Many would argue the modern environmental movement was catapulted into fame 50 years ago by Rachel Carson’s seminal book Silent Spring. Although it is now rarely read outside of the classroom, it remains one the most highly cited works of environmental writing. However, in Silent Spring at 50: Reflections on an Environmental Classic, Roger E. Meiners and Andrew P. Morriss reanalyze Carson’s science and question its influence on environmental thought.
As Laura Huggins notes in an op-ed in The Washington Times, “[Carson’s] caution that we should be wary of misuse of pesticides is praiseworthy, but there were major oversights in her work – errors that have played a role in shaping environmental policies that have cost millions of lives and dollars.”
In Forbes, Stanford University’s Hoover Institution Fellow Henry Miller remarks that Carson exploited her reputation as a popular nature writer to legitimize an unfounded scientific treatise. “Carson’s proselytizing and advocacy led to the virtual banning of DDT and to restrictions on other chemical pesticides in spite of the fact that Silent Spring was replete with gross misrepresentations and scholarship so atrocious that if Carson were an academic, she would be guilty of egregious academic misconduct.”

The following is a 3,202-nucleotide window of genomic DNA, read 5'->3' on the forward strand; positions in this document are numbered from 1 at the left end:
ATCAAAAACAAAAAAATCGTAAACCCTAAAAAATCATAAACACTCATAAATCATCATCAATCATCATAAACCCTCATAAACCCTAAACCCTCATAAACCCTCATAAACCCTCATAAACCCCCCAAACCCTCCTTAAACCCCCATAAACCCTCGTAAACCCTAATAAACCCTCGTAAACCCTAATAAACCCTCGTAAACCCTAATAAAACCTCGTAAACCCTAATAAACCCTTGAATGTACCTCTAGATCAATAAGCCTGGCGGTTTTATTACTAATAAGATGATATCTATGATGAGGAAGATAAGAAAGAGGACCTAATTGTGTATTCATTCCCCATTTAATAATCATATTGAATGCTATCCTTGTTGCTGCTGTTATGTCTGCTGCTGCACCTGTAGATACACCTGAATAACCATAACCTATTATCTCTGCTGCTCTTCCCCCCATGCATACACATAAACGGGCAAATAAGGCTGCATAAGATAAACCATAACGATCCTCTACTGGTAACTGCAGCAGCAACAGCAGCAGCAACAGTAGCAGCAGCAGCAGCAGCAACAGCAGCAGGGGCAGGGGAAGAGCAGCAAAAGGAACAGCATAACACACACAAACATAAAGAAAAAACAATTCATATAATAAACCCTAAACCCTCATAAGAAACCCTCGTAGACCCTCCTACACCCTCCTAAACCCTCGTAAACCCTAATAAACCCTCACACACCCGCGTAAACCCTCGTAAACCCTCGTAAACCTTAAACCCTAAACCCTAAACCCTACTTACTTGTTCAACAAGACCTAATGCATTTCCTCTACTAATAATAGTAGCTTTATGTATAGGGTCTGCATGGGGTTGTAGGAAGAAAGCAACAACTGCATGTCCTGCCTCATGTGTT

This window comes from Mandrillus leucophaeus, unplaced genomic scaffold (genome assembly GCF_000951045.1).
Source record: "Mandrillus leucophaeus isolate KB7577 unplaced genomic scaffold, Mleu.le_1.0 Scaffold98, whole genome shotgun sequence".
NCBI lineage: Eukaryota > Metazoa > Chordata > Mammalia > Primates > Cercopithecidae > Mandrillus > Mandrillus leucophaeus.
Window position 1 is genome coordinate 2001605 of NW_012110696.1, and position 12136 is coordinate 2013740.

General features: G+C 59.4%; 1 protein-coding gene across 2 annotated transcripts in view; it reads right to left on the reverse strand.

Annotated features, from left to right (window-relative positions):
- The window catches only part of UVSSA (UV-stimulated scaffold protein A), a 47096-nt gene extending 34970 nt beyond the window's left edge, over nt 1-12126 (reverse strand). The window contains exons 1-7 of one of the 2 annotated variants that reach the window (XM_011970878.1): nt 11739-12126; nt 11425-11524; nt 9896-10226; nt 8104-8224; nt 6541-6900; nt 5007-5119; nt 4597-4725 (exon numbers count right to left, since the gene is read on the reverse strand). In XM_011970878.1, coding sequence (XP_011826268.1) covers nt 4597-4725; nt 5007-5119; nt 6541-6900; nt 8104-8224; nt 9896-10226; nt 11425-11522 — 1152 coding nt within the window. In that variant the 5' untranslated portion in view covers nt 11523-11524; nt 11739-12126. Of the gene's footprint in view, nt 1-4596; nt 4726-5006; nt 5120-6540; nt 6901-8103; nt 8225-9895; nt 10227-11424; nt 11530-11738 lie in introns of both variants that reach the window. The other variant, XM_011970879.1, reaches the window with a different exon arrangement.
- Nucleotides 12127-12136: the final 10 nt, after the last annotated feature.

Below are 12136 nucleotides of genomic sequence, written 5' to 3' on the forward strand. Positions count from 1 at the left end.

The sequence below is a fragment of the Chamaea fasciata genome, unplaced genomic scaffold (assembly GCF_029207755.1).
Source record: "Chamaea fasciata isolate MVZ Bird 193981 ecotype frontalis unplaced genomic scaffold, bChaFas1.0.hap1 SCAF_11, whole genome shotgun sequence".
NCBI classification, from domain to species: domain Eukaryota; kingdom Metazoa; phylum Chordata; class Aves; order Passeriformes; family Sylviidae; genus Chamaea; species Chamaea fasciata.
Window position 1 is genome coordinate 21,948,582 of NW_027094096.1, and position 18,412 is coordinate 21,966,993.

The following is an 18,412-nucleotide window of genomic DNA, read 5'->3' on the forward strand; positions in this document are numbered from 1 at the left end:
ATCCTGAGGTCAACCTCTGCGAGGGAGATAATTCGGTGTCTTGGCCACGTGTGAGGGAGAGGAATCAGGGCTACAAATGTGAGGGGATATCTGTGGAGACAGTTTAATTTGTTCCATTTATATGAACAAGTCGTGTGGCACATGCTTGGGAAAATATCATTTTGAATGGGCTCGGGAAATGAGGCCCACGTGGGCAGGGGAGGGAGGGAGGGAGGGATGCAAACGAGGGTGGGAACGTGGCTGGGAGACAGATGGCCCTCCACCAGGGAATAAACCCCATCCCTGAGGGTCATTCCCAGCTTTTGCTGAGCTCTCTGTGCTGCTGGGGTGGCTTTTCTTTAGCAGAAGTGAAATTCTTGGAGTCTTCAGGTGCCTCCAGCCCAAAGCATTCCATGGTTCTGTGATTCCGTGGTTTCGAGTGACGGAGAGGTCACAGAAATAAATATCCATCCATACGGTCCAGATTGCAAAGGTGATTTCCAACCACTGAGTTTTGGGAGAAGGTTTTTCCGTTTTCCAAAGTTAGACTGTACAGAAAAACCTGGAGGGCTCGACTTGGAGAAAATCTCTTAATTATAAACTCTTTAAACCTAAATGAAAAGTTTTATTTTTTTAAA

Soon after Silent Spring was released, Carson was accused of alarmism and ignoring the science of the day. These facets, of course, have been forgotten in the Earth Day craze. Meiners and Morriss, on the other hand, offer a clear perspective on her work and conclude that Carson’s celebrated scholarship was, at best, sloppy, and, at worst, an intentional deceit. As Huggins suggests, “Thanks to human ingenuity, we are much healthier and wealthier in 2012 than in 1962, and the birds are still singing – all real reasons to celebrate.”
As the United States celebrates another Earth Day, PERC Scholars call for science and reason, not more emotionally charged rhetoric.